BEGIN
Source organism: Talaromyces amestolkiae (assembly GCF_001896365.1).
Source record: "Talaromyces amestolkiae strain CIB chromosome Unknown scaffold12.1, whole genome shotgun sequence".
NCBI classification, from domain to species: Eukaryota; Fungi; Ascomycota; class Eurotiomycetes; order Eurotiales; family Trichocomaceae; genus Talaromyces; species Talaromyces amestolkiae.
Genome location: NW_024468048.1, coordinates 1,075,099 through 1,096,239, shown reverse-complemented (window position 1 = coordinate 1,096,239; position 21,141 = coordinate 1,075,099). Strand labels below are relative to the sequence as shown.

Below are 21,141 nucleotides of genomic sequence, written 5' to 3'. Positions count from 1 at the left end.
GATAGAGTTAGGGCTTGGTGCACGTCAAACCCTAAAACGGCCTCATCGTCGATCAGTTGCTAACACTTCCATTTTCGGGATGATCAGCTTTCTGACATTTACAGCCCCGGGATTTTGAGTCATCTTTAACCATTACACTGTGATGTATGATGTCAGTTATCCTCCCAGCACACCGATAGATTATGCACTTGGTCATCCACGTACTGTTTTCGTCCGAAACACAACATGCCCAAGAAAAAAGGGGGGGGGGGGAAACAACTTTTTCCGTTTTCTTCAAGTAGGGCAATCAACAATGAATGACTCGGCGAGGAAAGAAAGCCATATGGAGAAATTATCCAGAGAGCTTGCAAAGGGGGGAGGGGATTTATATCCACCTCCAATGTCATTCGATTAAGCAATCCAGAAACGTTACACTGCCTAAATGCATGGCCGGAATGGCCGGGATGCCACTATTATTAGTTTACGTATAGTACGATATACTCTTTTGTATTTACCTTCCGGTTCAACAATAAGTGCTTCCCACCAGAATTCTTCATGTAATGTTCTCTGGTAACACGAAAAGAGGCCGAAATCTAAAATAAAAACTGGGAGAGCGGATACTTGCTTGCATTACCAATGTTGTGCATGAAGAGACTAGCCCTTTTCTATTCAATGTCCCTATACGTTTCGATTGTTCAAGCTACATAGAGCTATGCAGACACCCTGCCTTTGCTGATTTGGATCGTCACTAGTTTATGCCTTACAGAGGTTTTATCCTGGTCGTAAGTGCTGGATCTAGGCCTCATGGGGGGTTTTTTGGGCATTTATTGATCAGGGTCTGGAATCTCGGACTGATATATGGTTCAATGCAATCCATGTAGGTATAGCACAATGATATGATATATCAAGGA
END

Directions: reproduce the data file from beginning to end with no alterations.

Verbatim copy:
Source organism: Talaromyces amestolkiae (assembly GCF_001896365.1).
Source record: "Talaromyces amestolkiae strain CIB chromosome Unknown scaffold12.1, whole genome shotgun sequence".
NCBI classification, from domain to species: Eukaryota; Fungi; Ascomycota; class Eurotiomycetes; order Eurotiales; family Trichocomaceae; genus Talaromyces; species Talaromyces amestolkiae.
Genome location: NW_024468048.1, coordinates 1,075,099 through 1,096,239, shown reverse-complemented (window position 1 = coordinate 1,096,239; position 21,141 = coordinate 1,075,099). Strand labels below are relative to the sequence as shown.

Below are 21,141 nucleotides of genomic sequence, written 5' to 3'. Positions count from 1 at the left end.
GATAGAGTTAGGGCTTGGTGCACGTCAAACCCTAAAACGGCCTCATCGTCGATCAGTTGCTAACACTTCCATTTTCGGGATGATCAGCTTTCTGACATTTACAGCCCCGGGATTTTGAGTCATCTTTAACCATTACACTGTGATGTATGATGTCAGTTATCCTCCCAGCACACCGATAGATTATGCACTTGGTCATCCACGTACTGTTTTCGTCCGAAACACAACATGCCCAAGAAAAAAGGGGGGGGGGGGAAACAACTTTTTCCGTTTTCTTCAAGTAGGGCAATCAACAATGAATGACTCGGCGAGGAAAGAAAGCCATATGGAGAAATTATCCAGAGAGCTTGCAAAGGGGGGAGGGGATTTATATCCACCTCCAATGTCATTCGATTAAGCAATCCAGAAACGTTACACTGCCTAAATGCATGGCCGGAATGGCCGGGATGCCACTATTATTAGTTTACGTATAGTACGATATACTCTTTTGTATTTACCTTCCGGTTCAACAATAAGTGCTTCCCACCAGAATTCTTCATGTAATGTTCTCTGGTAACACGAAAAGAGGCCGAAATCTAAAATAAAAACTGGGAGAGCGGATACTTGCTTGCATTACCAATGTTGTGCATGAAGAGACTAGCCCTTTTCTATTCAATGTCCCTATACGTTTCGATTGTTCAAGCTACATAGAGCTATGCAGACACCCTGCCTTTGCTGATTTGGATCGTCACTAGTTTATGCCTTACAGAGGTTTTATCCTGGTCGTAAGTGCTGGATCTAGGCCTCATGGGGGGTTTTTTGGGCATTTATTGATCAGGGTCTGGAATCTCGGACTGATATATGGTTCAATGCAATCCATGTAGGTATAGCACAATGATATGATATATCAAGGA